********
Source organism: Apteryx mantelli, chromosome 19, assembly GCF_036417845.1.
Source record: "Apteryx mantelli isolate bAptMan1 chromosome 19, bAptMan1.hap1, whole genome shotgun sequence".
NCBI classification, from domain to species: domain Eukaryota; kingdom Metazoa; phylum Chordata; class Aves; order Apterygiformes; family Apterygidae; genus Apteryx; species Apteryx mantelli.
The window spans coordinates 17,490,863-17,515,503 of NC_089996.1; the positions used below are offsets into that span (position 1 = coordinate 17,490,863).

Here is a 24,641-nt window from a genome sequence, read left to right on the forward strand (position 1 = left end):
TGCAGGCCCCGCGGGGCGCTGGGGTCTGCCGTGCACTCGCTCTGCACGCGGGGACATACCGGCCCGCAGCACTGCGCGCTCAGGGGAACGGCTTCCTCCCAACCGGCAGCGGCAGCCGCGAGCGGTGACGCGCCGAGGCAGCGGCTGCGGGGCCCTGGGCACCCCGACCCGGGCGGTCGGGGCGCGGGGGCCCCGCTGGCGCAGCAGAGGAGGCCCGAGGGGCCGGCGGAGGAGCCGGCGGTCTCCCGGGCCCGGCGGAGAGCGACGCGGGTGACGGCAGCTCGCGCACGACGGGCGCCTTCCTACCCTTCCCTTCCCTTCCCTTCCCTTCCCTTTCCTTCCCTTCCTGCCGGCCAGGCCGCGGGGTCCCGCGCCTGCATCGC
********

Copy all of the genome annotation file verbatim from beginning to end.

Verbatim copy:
Source organism: Apteryx mantelli, chromosome 19, assembly GCF_036417845.1.
Source record: "Apteryx mantelli isolate bAptMan1 chromosome 19, bAptMan1.hap1, whole genome shotgun sequence".
NCBI classification, from domain to species: domain Eukaryota; kingdom Metazoa; phylum Chordata; class Aves; order Apterygiformes; family Apterygidae; genus Apteryx; species Apteryx mantelli.
The window spans coordinates 17,490,863-17,515,503 of NC_089996.1; the positions used below are offsets into that span (position 1 = coordinate 17,490,863).

Here is a 24,641-nt window from a genome sequence, read left to right on the forward strand (position 1 = left end):
TGCAGGCCCCGCGGGGCGCTGGGGTCTGCCGTGCACTCGCTCTGCACGCGGGGACATACCGGCCCGCAGCACTGCGCGCTCAGGGGAACGGCTTCCTCCCAACCGGCAGCGGCAGCCGCGAGCGGTGACGCGCCGAGGCAGCGGCTGCGGGGCCCTGGGCACCCCGACCCGGGCGGTCGGGGCGCGGGGGCCCCGCTGGCGCAGCAGAGGAGGCCCGAGGGGCCGGCGGAGGAGCCGGCGGTCTCCCGGGCCCGGCGGAGAGCGACGCGGGTGACGGCAGCTCGCGCACGACGGGCGCCTTCCTACCCTTCCCTTCCCTTCCCTTCCCTTCCCTTTCCTTCCCTTCCTGCCGGCCAGGCCGCGGGGTCCCGCGCCTGCATCGC